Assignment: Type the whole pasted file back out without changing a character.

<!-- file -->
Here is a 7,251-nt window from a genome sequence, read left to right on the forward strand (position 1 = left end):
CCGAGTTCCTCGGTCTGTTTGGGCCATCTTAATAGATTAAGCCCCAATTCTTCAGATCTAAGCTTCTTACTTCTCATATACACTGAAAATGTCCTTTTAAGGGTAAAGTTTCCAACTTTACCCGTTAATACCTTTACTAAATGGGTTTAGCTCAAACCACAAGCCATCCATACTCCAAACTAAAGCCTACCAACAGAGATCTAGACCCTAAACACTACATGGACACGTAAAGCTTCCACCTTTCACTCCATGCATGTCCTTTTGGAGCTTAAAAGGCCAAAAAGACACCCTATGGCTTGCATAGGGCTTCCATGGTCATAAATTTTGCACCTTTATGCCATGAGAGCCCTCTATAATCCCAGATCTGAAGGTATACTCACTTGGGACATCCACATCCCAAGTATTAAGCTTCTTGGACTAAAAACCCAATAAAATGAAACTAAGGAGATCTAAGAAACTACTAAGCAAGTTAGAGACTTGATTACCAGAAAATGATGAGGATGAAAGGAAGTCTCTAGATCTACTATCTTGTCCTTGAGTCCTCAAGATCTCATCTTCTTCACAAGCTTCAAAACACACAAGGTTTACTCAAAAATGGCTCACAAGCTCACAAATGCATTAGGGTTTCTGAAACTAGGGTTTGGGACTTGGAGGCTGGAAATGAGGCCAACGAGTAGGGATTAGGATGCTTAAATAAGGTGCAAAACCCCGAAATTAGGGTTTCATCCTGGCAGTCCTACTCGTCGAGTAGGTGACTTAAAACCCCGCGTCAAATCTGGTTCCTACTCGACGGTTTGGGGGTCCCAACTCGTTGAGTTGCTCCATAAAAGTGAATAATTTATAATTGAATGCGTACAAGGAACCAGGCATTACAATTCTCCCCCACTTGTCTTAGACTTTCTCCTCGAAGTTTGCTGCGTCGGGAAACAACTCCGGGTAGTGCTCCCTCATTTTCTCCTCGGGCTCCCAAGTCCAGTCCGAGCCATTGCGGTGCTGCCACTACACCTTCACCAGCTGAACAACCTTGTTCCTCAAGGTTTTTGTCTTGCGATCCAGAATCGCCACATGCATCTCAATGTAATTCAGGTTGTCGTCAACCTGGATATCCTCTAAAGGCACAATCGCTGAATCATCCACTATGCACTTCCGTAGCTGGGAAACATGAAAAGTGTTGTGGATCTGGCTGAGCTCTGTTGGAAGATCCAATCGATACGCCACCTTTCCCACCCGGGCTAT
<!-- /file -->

Here is a 7,251-nt window from a genome sequence, read left to right on the forward strand (position 1 = left end):
CCGAGTTCCTCGGTCTGTTTGGGCCATCTTAATAGATTAAGCCCCAATTCTTCAGATCTAAGCTTCTTACTTCTCATATACACTGAAAATGTCCTTTTAAGGGTAAAGTTTCCAACTTTACCCGTTAATACCTTTACTAAATGGGTTTAGCTCAAACCACAAGCCATCCATACTCCAAACTAAAGCCTACCAACAGAGATCTAGACCCTAAACACTACATGGACACGTAAAGCTTCCACCTTTCACTCCATGCATGTCCTTTTGGAGCTTAAAAGGCCAAAAAGACACCCTATGGCTTGCATAGGGCTTCCATGGTCATAAATTTTGCACCTTTATGCCATGAGAGCCCTCTATAATCCCAGATCTGAAGGTATACTCACTTGGGACATCCACATCCCAAGTATTAAGCTTCTTGGACTAAAAACCCAATAAAATGAAACTAAGGAGATCTAAGAAACTACTAAGCAAGTTAGAGACTTGATTACCAGAAAATGATGAGGATGAAAGGAAGTCTCTAGATCTACTATCTTGTCCTTGAGTCCTCAAGATCTCATCTTCTTCACAAGCTTCAAAACACACAAGGTTTACTCAAAAATGGCTCACAAGCTCACAAATGCATTAGGGTTTCTGAAACTAGGGTTTGGGACTTGGAGGCTGGAAATGAGGCCAACGAGTAGGGATTAGGATGCTTAAATAAGGTGCAAAACCCCGAAATTAGGGTTTCATCCTGGCAGTCCTACTCGTCGAGTAGGTGACTTAAAACCCCGCGTCAAATCTGGTTCCTACTCGACGGTTTGGGGGTCCCAACTCGTTGAGTTGCTCCATAAAAGTGAATAATTTATAATTGAATGCGTACAAGGAACCAGGCATTACAATTCTCCCCCACTTGTCTTAGACTTTCTCCTCGAAGTTTGCTGCGTCGGGAAACAACTCCGGGTAGTGCTCCCTCATTTTCTCCTCGGGCTCCCAAGTCCAGTCCGAGCCATTGCGGTGCTGCCACTACACCTTCACCAGCTGAACAACCTTGTTCCTCAAGGTTTTTGTCTTGCGATCCAGAATCGCCACATGCATCTCAATGTAATTCAGGTTGTCGTCAACCTGGATATCCTCTAAAGGCACAATCGCTGAATCATCCACTATGCACTTCCGTAGCTGGGAAACATGAAAAGTGTTGTGGATCTGGCTGAGCTCTGTTGGAAGATCCAATCGATACGCCACCTTTCCCACCCGGGCTAT